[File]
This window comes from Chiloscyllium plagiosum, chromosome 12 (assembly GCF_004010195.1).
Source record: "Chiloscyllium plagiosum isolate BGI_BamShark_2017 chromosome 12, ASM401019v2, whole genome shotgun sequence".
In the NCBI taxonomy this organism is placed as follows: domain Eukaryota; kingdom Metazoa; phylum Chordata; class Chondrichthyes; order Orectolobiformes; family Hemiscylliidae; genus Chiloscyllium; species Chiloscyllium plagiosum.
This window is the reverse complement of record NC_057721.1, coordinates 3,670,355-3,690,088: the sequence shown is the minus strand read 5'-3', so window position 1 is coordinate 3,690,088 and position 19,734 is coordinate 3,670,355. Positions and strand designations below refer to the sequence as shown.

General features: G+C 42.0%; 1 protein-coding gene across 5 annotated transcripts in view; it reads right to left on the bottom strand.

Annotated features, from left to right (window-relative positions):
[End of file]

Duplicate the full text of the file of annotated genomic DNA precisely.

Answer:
This window comes from Chiloscyllium plagiosum, chromosome 12 (assembly GCF_004010195.1).
Source record: "Chiloscyllium plagiosum isolate BGI_BamShark_2017 chromosome 12, ASM401019v2, whole genome shotgun sequence".
In the NCBI taxonomy this organism is placed as follows: domain Eukaryota; kingdom Metazoa; phylum Chordata; class Chondrichthyes; order Orectolobiformes; family Hemiscylliidae; genus Chiloscyllium; species Chiloscyllium plagiosum.
This window is the reverse complement of record NC_057721.1, coordinates 3,670,355-3,690,088: the sequence shown is the minus strand read 5'-3', so window position 1 is coordinate 3,690,088 and position 19,734 is coordinate 3,670,355. Positions and strand designations below refer to the sequence as shown.

General features: G+C 42.0%; 1 protein-coding gene across 5 annotated transcripts in view; it reads right to left on the bottom strand.

Annotated features, from left to right (window-relative positions):